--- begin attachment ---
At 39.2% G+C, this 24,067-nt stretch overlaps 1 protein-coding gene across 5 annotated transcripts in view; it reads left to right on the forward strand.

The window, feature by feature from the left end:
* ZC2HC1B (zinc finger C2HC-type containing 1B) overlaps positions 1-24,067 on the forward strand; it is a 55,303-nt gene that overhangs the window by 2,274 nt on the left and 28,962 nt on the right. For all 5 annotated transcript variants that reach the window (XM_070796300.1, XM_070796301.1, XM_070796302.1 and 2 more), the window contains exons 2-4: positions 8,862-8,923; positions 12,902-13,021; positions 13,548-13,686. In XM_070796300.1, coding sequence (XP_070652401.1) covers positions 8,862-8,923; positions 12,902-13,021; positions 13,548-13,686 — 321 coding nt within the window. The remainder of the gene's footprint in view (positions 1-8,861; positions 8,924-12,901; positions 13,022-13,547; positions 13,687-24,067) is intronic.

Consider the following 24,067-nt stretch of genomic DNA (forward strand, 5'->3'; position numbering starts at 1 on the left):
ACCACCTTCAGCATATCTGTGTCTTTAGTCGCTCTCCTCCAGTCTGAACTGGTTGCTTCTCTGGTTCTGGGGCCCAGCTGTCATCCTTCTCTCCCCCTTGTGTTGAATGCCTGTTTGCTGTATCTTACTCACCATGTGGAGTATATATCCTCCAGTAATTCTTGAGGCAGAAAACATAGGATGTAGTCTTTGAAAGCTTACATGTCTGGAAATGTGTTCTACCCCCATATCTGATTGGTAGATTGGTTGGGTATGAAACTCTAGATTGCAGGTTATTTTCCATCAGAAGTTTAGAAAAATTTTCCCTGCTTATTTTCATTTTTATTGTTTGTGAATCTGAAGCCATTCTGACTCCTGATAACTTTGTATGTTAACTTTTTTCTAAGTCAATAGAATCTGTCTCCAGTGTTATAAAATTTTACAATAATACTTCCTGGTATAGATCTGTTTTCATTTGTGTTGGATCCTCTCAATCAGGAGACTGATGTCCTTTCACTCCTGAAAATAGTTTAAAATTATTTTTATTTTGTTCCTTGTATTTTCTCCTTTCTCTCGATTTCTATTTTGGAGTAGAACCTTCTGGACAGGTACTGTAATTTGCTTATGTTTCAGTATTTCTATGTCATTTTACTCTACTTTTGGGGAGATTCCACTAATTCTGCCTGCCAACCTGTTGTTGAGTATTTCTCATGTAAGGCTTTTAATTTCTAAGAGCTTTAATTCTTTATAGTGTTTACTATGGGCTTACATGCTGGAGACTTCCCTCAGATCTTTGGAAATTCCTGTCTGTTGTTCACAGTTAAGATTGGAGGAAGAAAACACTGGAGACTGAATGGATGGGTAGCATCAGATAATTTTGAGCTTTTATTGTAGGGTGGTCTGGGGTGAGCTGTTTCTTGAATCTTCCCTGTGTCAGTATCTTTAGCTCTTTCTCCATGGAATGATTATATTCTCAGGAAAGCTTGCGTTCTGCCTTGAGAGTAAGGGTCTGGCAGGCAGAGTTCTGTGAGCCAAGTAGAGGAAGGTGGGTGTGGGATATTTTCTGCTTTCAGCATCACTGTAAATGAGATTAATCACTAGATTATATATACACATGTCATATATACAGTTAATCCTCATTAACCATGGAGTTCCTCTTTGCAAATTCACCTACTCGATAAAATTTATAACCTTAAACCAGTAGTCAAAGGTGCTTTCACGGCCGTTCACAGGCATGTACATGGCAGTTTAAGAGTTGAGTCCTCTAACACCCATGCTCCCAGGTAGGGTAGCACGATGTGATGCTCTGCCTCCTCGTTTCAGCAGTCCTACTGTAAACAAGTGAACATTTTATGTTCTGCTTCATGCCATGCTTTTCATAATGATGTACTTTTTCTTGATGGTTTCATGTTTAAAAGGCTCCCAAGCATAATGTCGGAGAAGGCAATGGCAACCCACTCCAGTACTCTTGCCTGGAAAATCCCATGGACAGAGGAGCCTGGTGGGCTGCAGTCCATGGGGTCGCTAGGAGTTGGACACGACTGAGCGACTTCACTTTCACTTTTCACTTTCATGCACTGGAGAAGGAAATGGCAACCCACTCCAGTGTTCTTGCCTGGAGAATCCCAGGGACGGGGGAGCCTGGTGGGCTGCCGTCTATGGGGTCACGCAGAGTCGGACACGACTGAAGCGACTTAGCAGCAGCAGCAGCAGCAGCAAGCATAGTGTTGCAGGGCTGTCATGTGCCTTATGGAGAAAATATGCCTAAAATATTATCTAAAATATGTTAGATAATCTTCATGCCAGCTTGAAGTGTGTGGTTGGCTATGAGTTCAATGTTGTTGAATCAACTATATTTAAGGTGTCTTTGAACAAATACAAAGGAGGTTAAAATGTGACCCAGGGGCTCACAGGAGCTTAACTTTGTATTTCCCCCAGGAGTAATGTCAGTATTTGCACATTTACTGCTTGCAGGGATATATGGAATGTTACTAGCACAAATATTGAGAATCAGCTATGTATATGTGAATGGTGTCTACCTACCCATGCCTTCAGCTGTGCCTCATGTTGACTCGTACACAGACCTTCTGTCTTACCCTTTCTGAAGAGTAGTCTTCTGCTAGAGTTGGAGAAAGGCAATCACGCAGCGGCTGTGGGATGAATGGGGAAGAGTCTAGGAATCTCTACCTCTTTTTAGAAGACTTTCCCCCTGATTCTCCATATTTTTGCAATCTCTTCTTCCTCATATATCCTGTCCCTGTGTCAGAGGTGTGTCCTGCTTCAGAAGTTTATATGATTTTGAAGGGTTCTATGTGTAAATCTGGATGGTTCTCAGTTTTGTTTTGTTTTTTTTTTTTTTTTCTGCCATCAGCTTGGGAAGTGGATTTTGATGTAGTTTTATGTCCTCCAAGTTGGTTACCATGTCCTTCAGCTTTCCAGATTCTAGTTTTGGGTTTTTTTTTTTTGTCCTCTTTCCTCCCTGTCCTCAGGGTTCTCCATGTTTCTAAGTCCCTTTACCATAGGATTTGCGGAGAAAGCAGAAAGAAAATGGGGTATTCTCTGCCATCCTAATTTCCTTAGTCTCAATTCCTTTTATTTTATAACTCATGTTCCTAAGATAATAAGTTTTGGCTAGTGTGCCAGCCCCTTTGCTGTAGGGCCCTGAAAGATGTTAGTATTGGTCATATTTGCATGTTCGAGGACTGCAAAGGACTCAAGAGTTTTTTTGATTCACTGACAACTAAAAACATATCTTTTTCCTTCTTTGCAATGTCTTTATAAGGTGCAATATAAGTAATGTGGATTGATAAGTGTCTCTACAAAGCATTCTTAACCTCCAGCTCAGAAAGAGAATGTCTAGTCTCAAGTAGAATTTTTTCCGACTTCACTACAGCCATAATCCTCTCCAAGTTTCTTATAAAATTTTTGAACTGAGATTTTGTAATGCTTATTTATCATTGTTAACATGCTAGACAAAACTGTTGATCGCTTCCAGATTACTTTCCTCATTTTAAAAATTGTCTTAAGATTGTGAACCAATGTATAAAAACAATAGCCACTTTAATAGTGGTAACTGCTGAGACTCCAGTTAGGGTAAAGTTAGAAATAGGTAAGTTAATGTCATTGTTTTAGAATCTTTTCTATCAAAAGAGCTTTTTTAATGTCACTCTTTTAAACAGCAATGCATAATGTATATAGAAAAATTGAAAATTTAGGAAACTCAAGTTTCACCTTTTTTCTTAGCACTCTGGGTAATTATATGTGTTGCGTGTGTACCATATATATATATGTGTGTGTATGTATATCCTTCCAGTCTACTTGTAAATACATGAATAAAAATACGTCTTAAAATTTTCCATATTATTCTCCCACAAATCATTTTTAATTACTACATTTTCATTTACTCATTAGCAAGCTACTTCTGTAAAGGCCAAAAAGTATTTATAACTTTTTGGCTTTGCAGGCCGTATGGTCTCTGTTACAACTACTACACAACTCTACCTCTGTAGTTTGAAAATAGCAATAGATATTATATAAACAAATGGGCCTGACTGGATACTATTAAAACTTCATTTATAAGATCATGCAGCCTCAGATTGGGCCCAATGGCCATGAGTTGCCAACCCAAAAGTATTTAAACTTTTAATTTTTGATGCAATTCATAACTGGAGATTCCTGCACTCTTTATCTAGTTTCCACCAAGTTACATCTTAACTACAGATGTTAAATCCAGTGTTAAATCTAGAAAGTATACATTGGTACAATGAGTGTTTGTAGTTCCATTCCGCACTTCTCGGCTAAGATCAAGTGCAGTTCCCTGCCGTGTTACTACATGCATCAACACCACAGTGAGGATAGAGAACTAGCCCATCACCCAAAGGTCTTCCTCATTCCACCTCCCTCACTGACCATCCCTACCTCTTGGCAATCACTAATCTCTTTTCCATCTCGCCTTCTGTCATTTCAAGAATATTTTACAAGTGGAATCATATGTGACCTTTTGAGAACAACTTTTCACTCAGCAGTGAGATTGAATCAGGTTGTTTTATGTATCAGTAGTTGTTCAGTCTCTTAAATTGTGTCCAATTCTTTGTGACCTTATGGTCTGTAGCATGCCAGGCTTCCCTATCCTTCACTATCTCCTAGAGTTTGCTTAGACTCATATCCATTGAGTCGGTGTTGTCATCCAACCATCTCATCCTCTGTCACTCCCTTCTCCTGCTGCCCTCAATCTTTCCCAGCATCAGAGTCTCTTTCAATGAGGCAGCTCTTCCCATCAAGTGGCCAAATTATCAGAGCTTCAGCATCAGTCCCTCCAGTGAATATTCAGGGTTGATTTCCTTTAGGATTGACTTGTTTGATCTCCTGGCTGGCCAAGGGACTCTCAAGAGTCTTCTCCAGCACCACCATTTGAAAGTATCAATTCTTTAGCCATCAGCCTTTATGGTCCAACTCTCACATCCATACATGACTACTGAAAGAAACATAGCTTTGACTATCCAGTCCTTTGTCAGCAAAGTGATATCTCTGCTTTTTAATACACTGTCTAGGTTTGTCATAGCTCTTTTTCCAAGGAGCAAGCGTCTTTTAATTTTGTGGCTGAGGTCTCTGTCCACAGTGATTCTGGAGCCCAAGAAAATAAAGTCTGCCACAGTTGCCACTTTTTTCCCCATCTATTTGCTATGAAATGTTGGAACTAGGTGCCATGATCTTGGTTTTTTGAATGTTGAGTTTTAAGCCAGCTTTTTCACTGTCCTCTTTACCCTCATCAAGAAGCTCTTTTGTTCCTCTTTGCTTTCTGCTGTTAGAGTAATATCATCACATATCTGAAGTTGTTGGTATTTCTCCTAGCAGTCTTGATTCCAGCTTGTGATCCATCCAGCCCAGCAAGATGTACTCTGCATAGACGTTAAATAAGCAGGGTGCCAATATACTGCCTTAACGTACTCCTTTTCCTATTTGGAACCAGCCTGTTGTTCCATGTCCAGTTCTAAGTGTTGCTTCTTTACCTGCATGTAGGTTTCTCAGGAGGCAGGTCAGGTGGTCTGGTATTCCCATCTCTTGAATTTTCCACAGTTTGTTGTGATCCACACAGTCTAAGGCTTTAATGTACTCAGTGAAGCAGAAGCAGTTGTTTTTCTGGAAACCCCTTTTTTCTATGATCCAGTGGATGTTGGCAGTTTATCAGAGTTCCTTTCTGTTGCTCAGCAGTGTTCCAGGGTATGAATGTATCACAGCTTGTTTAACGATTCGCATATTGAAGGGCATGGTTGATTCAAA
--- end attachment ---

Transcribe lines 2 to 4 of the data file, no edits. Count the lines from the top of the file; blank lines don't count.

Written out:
The window, feature by feature from the left end:
* ZC2HC1B (zinc finger C2HC-type containing 1B) overlaps positions 1-24,067 on the forward strand; it is a 55,303-nt gene that overhangs the window by 2,274 nt on the left and 28,962 nt on the right. For all 5 annotated transcript variants that reach the window (XM_070796300.1, XM_070796301.1, XM_070796302.1 and 2 more), the window contains exons 2-4: positions 8,862-8,923; positions 12,902-13,021; positions 13,548-13,686. In XM_070796300.1, coding sequence (XP_070652401.1) covers positions 8,862-8,923; positions 12,902-13,021; positions 13,548-13,686 — 321 coding nt within the window. The remainder of the gene's footprint in view (positions 1-8,861; positions 8,924-12,901; positions 13,022-13,547; positions 13,687-24,067) is intronic.

Consider the following 24,067-nt stretch of genomic DNA (forward strand, 5'->3'; position numbering starts at 1 on the left):